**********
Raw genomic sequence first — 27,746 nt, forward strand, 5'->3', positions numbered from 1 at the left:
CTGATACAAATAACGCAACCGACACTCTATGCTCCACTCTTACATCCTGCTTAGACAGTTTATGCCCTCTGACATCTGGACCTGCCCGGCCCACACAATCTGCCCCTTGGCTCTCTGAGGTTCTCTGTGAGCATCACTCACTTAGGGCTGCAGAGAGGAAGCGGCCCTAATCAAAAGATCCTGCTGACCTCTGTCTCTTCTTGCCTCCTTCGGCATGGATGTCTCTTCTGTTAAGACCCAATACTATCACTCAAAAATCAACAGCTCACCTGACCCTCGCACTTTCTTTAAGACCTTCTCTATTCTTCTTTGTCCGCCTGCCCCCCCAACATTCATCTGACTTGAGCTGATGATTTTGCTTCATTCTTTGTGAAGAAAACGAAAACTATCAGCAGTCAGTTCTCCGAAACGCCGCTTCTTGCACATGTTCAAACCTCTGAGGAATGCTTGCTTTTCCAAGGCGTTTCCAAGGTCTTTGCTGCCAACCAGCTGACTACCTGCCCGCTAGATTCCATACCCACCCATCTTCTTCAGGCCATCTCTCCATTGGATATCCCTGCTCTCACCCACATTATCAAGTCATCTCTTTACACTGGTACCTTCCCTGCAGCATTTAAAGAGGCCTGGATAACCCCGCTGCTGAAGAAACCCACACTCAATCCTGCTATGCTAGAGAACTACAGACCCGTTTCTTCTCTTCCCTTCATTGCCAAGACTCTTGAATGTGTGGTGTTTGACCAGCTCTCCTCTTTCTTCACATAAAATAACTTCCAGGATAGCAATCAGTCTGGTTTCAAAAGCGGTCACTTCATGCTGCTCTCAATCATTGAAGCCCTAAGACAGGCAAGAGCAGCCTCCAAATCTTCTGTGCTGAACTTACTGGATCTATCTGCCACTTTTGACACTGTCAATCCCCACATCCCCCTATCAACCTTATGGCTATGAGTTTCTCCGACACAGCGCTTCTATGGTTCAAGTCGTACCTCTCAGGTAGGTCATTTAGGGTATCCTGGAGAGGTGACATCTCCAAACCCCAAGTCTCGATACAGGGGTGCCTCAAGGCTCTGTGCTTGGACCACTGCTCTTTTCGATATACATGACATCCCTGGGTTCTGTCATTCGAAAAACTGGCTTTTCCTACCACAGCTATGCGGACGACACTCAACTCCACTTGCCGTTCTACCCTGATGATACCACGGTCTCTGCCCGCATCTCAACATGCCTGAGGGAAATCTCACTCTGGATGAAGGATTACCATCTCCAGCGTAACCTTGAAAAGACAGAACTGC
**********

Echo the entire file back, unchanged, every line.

Raw genomic sequence first — 27,746 nt, forward strand, 5'->3', positions numbered from 1 at the left:
CTGATACAAATAACGCAACCGACACTCTATGCTCCACTCTTACATCCTGCTTAGACAGTTTATGCCCTCTGACATCTGGACCTGCCCGGCCCACACAATCTGCCCCTTGGCTCTCTGAGGTTCTCTGTGAGCATCACTCACTTAGGGCTGCAGAGAGGAAGCGGCCCTAATCAAAAGATCCTGCTGACCTCTGTCTCTTCTTGCCTCCTTCGGCATGGATGTCTCTTCTGTTAAGACCCAATACTATCACTCAAAAATCAACAGCTCACCTGACCCTCGCACTTTCTTTAAGACCTTCTCTATTCTTCTTTGTCCGCCTGCCCCCCCAACATTCATCTGACTTGAGCTGATGATTTTGCTTCATTCTTTGTGAAGAAAACGAAAACTATCAGCAGTCAGTTCTCCGAAACGCCGCTTCTTGCACATGTTCAAACCTCTGAGGAATGCTTGCTTTTCCAAGGCGTTTCCAAGGTCTTTGCTGCCAACCAGCTGACTACCTGCCCGCTAGATTCCATACCCACCCATCTTCTTCAGGCCATCTCTCCATTGGATATCCCTGCTCTCACCCACATTATCAAGTCATCTCTTTACACTGGTACCTTCCCTGCAGCATTTAAAGAGGCCTGGATAACCCCGCTGCTGAAGAAACCCACACTCAATCCTGCTATGCTAGAGAACTACAGACCCGTTTCTTCTCTTCCCTTCATTGCCAAGACTCTTGAATGTGTGGTGTTTGACCAGCTCTCCTCTTTCTTCACATAAAATAACTTCCAGGATAGCAATCAGTCTGGTTTCAAAAGCGGTCACTTCATGCTGCTCTCAATCATTGAAGCCCTAAGACAGGCAAGAGCAGCCTCCAAATCTTCTGTGCTGAACTTACTGGATCTATCTGCCACTTTTGACACTGTCAATCCCCACATCCCCCTATCAACCTTATGGCTATGAGTTTCTCCGACACAGCGCTTCTATGGTTCAAGTCGTACCTCTCAGGTAGGTCATTTAGGGTATCCTGGAGAGGTGACATCTCCAAACCCCAAGTCTCGATACAGGGGTGCCTCAAGGCTCTGTGCTTGGACCACTGCTCTTTTCGATATACATGACATCCCTGGGTTCTGTCATTCGAAAAACTGGCTTTTCCTACCACAGCTATGCGGACGACACTCAACTCCACTTGCCGTTCTACCCTGATGATACCACGGTCTCTGCCCGCATCTCAACATGCCTGAGGGAAATCTCACTCTGGATGAAGGATTACCATCTCCAGCGTAACCTTGAAAAGACAGAACTGC